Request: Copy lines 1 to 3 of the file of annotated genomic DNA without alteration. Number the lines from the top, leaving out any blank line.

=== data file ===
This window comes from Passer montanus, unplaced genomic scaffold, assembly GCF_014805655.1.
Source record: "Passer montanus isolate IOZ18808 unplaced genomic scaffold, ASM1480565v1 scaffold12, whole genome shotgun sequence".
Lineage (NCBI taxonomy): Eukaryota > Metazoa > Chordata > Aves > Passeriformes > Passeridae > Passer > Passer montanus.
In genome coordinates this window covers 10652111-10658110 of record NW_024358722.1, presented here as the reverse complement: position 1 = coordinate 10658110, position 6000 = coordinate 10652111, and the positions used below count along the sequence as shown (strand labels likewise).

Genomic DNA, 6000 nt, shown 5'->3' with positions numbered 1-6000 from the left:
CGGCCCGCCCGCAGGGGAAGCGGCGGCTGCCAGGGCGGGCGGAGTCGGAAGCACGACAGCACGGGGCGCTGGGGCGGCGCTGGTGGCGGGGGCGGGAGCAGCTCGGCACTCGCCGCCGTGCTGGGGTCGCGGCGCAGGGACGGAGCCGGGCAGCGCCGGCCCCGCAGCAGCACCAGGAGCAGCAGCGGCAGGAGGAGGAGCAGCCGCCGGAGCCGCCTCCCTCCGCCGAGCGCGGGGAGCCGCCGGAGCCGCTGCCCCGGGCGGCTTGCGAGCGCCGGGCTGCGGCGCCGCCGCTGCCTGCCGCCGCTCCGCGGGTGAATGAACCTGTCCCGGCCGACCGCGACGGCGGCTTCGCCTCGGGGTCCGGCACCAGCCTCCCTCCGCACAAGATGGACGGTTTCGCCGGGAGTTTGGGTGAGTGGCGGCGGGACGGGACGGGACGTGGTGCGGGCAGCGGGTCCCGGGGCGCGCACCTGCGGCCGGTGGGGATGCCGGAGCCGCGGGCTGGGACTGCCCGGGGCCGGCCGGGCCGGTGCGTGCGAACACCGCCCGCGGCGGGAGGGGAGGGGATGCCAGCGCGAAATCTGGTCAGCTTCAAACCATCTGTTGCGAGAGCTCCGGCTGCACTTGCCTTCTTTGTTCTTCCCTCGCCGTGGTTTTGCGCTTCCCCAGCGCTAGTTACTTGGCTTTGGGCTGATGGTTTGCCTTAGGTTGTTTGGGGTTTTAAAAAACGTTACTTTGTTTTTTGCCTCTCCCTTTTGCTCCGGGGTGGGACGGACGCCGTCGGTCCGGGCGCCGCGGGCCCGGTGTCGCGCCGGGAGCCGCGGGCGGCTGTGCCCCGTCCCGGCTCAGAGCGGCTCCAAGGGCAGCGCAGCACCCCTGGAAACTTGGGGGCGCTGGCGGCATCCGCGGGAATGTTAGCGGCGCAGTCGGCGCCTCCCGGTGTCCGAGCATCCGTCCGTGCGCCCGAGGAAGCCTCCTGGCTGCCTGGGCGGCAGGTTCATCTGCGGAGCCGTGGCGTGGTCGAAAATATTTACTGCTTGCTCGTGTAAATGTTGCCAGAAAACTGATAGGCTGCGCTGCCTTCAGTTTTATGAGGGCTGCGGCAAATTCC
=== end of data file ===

This window comes from Passer montanus, unplaced genomic scaffold, assembly GCF_014805655.1.
Source record: "Passer montanus isolate IOZ18808 unplaced genomic scaffold, ASM1480565v1 scaffold12, whole genome shotgun sequence".
Lineage (NCBI taxonomy): Eukaryota > Metazoa > Chordata > Aves > Passeriformes > Passeridae > Passer > Passer montanus.